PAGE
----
Internal Bleeding - Onward to Mecca
Olympic Recordings
Deathcore
9 songs (37'17")
Release year: 2004
Internal Bleeding, Olympic Recordings
Reviewed by Alex

Sort of being on the Suffocation roll I thought reviewing Internal Bleeding next would be very appropriate. Similarities abound. Both bands originated in the underground NY death metal scene. Both started their careers in the early 90s and issued some very influential cult demos/albums. Both had long layoffs away from the field. Both maintain an underground cult status trying to regroup and come back these days. For me personally, however, the difference lies in the fact I have never heard Internal Bleeding before, unlike Suffocation, whose old albums represent the classic of the genre for me. Well, having listened to Souls to Deny vs. Onward to Mecca, I would have to say those paths have diverged in more ways than one. And, no, I am not trying to compare and say that one album is better than the other. It is just Internal Bleeding is not even pure death metal anymore. Hardcore influences permeate the essence of the album through and through. Deathcore label is very suitable and might be even welcomed by the band’s fans.

One thing about a large number of tracks on Onward to Mecca – the approach is quite formulaic. What starts out with a kick, fast and brutal, very much along the lines of NY death metal school, tends to break down a minute or two into the song to become very rhythmic, but way slower, riff chugging. Siege in the Clouds, Far Above You, Contamination are all prime examples of the former. Just when you settle in with the fast and the furious and expect a further kick in the pants on Contamination, the band pulls the throttle back and the chug begins. Internal Bleeding, for better or worse, has mastered the hardcore breakdown art. For better, as this stuff really goes over well for moshing crowds, for worse, as I am wondering why this does not appeal to me as much. Further dichotomy lies in the fact the band can be outstanding technicians and make the listener dizzy with supertechnical, very Suffocation like, guitar runs and solos (Far Above You, Arm Our Youth). Yet rhythmic simpler pounding seems to be very much what the band prefers. At times, the tempo is slowed down to a crawl (Hateful). One thing Internal Bleeding has on many hardcore bands is their slow music sounds much darker and more ominous, just like the end of Intolerance. This is not some adolescent angst, but manly anger. The only track, and you could have guessed it is my favorite, where groove is kept without sacrificing the technicality or the speed is Infidel. Another cool, but very non-typical part, is the acoustic outro on This Day I Fight.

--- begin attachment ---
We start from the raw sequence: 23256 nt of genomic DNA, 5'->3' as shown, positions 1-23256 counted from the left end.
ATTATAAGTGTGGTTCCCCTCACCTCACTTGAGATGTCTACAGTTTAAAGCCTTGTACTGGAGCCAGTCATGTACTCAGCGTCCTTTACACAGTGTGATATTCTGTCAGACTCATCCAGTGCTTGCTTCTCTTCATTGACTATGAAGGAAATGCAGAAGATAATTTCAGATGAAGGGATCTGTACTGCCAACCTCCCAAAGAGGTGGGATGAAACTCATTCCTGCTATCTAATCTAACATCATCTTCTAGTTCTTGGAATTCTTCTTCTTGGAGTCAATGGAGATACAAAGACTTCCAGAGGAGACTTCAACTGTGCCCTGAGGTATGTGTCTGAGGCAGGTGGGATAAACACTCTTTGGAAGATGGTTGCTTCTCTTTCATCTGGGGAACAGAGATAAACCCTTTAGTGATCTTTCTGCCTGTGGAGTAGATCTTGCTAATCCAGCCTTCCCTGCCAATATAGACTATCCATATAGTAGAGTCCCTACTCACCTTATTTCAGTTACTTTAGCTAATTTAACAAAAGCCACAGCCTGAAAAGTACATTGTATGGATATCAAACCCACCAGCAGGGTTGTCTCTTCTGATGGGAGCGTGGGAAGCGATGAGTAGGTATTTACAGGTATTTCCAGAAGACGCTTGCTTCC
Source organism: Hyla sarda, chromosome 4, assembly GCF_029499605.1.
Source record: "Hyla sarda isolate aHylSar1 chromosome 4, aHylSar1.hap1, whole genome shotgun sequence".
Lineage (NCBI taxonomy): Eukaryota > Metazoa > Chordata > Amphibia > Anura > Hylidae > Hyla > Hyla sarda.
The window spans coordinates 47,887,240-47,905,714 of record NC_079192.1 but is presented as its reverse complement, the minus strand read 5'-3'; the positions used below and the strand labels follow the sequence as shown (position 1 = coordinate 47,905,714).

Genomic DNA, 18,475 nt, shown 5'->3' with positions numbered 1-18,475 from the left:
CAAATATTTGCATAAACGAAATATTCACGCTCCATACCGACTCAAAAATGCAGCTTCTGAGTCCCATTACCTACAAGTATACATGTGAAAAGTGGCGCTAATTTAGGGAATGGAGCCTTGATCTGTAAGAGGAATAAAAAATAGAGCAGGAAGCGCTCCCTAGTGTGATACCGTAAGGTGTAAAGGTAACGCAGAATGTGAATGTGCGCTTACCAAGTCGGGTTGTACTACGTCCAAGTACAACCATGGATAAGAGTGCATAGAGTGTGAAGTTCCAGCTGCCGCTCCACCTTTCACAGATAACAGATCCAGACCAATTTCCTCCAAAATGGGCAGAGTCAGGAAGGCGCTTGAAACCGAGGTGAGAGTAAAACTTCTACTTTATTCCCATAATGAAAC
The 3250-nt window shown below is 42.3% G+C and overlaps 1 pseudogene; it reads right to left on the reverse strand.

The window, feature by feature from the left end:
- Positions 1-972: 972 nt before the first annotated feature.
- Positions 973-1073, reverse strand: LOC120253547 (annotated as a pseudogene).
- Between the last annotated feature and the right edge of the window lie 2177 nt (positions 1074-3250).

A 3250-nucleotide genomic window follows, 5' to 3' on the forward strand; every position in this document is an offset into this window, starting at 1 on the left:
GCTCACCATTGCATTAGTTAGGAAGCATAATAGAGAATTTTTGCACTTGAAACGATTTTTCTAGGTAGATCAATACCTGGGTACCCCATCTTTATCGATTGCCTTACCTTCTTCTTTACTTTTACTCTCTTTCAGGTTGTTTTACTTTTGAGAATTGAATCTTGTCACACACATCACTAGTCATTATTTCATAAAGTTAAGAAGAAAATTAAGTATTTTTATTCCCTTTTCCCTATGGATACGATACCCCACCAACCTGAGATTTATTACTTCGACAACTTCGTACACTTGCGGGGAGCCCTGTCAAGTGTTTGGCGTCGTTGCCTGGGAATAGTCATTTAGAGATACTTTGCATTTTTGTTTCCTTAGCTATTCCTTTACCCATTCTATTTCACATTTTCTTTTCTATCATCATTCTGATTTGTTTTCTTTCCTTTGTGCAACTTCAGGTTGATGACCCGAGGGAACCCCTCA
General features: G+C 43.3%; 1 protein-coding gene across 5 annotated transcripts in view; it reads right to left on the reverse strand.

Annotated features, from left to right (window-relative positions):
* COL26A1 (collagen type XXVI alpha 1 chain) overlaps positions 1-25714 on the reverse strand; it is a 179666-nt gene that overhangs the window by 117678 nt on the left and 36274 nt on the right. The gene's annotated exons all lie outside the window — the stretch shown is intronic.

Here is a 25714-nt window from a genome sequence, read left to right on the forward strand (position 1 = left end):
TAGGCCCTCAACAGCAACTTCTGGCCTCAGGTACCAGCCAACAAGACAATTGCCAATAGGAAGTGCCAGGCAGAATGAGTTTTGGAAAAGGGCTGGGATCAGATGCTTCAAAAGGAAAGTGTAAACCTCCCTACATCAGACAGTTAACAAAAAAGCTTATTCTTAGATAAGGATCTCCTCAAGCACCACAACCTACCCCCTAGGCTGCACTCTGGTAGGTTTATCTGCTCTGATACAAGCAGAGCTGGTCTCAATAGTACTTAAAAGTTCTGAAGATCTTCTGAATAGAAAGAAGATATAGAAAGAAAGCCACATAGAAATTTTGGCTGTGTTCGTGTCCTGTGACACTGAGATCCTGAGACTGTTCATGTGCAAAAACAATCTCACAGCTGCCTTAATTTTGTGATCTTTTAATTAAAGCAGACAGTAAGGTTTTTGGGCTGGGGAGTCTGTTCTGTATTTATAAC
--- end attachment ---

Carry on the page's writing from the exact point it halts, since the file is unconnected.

Jerry Lowe’s vocals are an image of the direction the band chose. He vocalizes mostly over the slower parts letting the instrumentalists in Internal Bleeding to take the center stage in the faster portions and dazzle us with their abilities. Jerry’s vocals are equal part death grunt and hardcore screams. The grunts aren’t very low, and the screams are not very high pitch, so both styles tend to blend. Bill Tolley’s drums sometimes sound hollow on the snare (Bleed by Example), but the juiciest bass by Andrew Hogan offsets that.

I don’t have the lyrics in front of me, but just looking at the song’s titles and the cover art my guess is the concept is a little less than politically correct. Kudos to that, you say what is on your mind.

In the end, Onward to Mecca panders a little too much to the younger crowd, much more hardcore inclined NYC population. Certainly the precalculated direction, this may keep the old fans on board and get new converts. Truthfully, I wasn’t a fan due to the lack of knowledge, and I am not going to become one here as the style just veers in the ‘core direction way too much. Trying to restrain myself from the Suffo comparisons, inevitably I can’t, so if I only gave 71 to Souls to Deny, this can’t be more than …

Killing Songs :
Infidel, This Day I Fight
Alex quoted 63 / 100
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